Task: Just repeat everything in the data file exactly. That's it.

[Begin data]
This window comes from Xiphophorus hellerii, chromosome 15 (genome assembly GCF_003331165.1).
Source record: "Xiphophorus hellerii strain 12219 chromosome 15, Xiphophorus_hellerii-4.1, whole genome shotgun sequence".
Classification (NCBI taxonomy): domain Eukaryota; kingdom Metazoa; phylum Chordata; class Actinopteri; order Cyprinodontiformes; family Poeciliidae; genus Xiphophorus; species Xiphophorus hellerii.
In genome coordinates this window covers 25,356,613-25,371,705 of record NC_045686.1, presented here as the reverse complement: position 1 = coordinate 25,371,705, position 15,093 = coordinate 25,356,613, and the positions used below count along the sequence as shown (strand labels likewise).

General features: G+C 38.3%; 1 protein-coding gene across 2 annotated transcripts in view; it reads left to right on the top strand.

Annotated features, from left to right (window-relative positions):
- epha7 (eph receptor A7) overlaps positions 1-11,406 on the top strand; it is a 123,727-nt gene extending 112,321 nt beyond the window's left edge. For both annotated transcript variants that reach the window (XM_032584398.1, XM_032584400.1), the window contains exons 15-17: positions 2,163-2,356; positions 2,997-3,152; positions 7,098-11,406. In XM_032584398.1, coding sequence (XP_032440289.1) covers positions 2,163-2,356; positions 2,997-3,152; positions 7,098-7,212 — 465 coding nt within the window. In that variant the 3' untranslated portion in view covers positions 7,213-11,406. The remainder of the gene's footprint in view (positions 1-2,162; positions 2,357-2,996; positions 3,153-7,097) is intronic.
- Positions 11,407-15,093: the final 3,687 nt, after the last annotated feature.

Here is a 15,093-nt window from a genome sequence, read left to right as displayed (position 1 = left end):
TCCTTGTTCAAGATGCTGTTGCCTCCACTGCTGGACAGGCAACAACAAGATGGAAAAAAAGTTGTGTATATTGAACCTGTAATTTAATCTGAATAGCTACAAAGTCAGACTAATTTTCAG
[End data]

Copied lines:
This window comes from Xiphophorus hellerii, chromosome 15 (genome assembly GCF_003331165.1).
Source record: "Xiphophorus hellerii strain 12219 chromosome 15, Xiphophorus_hellerii-4.1, whole genome shotgun sequence".
Classification (NCBI taxonomy): domain Eukaryota; kingdom Metazoa; phylum Chordata; class Actinopteri; order Cyprinodontiformes; family Poeciliidae; genus Xiphophorus; species Xiphophorus hellerii.
In genome coordinates this window covers 25,356,613-25,371,705 of record NC_045686.1, presented here as the reverse complement: position 1 = coordinate 25,371,705, position 15,093 = coordinate 25,356,613, and the positions used below count along the sequence as shown (strand labels likewise).

General features: G+C 38.3%; 1 protein-coding gene across 2 annotated transcripts in view; it reads left to right on the top strand.

Annotated features, from left to right (window-relative positions):
- epha7 (eph receptor A7) overlaps positions 1-11,406 on the top strand; it is a 123,727-nt gene extending 112,321 nt beyond the window's left edge. For both annotated transcript variants that reach the window (XM_032584398.1, XM_032584400.1), the window contains exons 15-17: positions 2,163-2,356; positions 2,997-3,152; positions 7,098-11,406. In XM_032584398.1, coding sequence (XP_032440289.1) covers positions 2,163-2,356; positions 2,997-3,152; positions 7,098-7,212 — 465 coding nt within the window. In that variant the 3' untranslated portion in view covers positions 7,213-11,406. The remainder of the gene's footprint in view (positions 1-2,162; positions 2,357-2,996; positions 3,153-7,097) is intronic.
- Positions 11,407-15,093: the final 3,687 nt, after the last annotated feature.

Here is a 15,093-nt window from a genome sequence, read left to right as displayed (position 1 = left end):
TCCTTGTTCAAGATGCTGTTGCCTCCACTGCTGGACAGGCAACAACAAGATGGAAAAAAAGTTGTGTATATTGAACCTGTAATTTAATCTGAATAGCTACAAAGTCAGACTAATTTTCAG